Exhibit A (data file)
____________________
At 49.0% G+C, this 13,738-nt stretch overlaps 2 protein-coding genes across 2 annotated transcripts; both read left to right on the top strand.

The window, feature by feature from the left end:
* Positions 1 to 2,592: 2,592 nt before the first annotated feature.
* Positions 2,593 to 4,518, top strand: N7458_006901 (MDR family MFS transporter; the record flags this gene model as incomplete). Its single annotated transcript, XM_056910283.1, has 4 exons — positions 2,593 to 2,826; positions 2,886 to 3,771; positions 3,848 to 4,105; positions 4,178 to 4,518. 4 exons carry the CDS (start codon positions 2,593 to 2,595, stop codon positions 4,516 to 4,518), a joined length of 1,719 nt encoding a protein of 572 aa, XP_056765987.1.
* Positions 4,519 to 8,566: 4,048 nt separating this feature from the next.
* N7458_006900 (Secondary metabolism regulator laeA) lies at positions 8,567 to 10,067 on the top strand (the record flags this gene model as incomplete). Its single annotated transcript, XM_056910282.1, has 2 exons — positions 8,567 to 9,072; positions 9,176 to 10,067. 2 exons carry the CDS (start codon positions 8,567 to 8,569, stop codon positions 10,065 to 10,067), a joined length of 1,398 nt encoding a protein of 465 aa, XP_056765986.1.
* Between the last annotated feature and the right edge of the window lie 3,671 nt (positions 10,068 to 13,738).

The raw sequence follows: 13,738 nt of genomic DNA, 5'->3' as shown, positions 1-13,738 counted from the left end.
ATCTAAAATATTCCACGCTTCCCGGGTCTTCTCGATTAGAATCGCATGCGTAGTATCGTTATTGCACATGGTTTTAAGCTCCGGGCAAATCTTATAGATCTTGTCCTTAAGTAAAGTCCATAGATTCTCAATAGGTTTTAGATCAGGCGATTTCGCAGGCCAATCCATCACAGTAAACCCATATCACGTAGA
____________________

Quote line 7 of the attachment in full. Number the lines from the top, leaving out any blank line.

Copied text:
* Between the last annotated feature and the right edge of the window lie 3,671 nt (positions 10,068 to 13,738).